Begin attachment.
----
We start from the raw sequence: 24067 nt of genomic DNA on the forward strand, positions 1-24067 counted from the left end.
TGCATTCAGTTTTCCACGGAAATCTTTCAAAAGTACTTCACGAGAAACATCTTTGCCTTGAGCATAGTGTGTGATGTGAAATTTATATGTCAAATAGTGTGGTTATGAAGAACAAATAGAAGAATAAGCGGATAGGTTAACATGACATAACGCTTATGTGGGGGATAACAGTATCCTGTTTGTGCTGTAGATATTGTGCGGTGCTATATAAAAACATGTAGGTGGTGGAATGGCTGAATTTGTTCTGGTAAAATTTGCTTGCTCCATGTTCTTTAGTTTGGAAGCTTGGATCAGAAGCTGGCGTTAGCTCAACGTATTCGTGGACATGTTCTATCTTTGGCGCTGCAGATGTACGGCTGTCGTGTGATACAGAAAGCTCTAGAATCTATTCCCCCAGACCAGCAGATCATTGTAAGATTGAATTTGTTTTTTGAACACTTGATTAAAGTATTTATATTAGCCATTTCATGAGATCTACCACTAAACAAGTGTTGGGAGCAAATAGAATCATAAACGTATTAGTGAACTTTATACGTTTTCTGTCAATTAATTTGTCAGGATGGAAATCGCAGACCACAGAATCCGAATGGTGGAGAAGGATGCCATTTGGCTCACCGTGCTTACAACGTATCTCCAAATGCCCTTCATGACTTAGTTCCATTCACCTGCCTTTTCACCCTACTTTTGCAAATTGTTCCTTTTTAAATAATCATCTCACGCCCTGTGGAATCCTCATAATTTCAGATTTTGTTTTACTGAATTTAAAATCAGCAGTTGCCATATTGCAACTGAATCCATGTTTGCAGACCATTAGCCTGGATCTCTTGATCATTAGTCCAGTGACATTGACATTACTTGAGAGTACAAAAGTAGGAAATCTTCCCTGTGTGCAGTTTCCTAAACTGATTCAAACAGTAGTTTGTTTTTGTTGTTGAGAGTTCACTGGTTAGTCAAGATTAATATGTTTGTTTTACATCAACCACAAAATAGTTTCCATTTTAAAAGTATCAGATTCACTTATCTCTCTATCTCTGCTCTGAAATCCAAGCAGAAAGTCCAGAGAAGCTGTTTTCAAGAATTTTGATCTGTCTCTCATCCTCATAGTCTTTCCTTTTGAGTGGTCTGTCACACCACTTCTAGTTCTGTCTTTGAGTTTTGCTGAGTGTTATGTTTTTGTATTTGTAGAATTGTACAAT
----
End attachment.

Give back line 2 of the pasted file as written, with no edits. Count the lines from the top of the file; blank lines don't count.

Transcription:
TGCATTCAGTTTTCCACGGAAATCTTTCAAAAGTACTTCACGAGAAACATCTTTGCCTTGAGCATAGTGTGTGATGTGAAATTTATATGTCAAATAGTGTGGTTATGAAGAACAAATAGAAGAATAAGCGGATAGGTTAACATGACATAACGCTTATGTGGGGGATAACAGTATCCTGTTTGTGCTGTAGATATTGTGCGGTGCTATATAAAAACATGTAGGTGGTGGAATGGCTGAATTTGTTCTGGTAAAATTTGCTTGCTCCATGTTCTTTAGTTTGGAAGCTTGGATCAGAAGCTGGCGTTAGCTCAACGTATTCGTGGACATGTTCTATCTTTGGCGCTGCAGATGTACGGCTGTCGTGTGATACAGAAAGCTCTAGAATCTATTCCCCCAGACCAGCAGATCATTGTAAGATTGAATTTGTTTTTTGAACACTTGATTAAAGTATTTATATTAGCCATTTCATGAGATCTACCACTAAACAAGTGTTGGGAGCAAATAGAATCATAAACGTATTAGTGAACTTTATACGTTTTCTGTCAATTAATTTGTCAGGATGGAAATCGCAGACCACAGAATCCGAATGGTGGAGAAGGATGCCATTTGGCTCACCGTGCTTACAACGTATCTCCAAATGCCCTTCATGACTTAGTTCCATTCACCTGCCTTTTCACCCTACTTTTGCAAATTGTTCCTTTTTAAATAATCATCTCACGCCCTGTGGAATCCTCATAATTTCAGATTTTGTTTTACTGAATTTAAAATCAGCAGTTGCCATATTGCAACTGAATCCATGTTTGCAGACCATTAGCCTGGATCTCTTGATCATTAGTCCAGTGACATTGACATTACTTGAGAGTACAAAAGTAGGAAATCTTCCCTGTGTGCAGTTTCCTAAACTGATTCAAACAGTAGTTTGTTTTTGTTGTTGAGAGTTCACTGGTTAGTCAAGATTAATATGTTTGTTTTACATCAACCACAAAATAGTTTCCATTTTAAAAGTATCAGATTCACTTATCTCTCTATCTCTGCTCTGAAATCCAAGCAGAAAGTCCAGAGAAGCTGTTTTCAAGAATTTTGATCTGTCTCTCATCCTCATAGTCTTTCCTTTTGAGTGGTCTGTCACACCACTTCTAGTTCTGTCTTTGAGTTTTGCTGAGTGTTATGTTTTTGTATTTGTAGAATTGTACAAT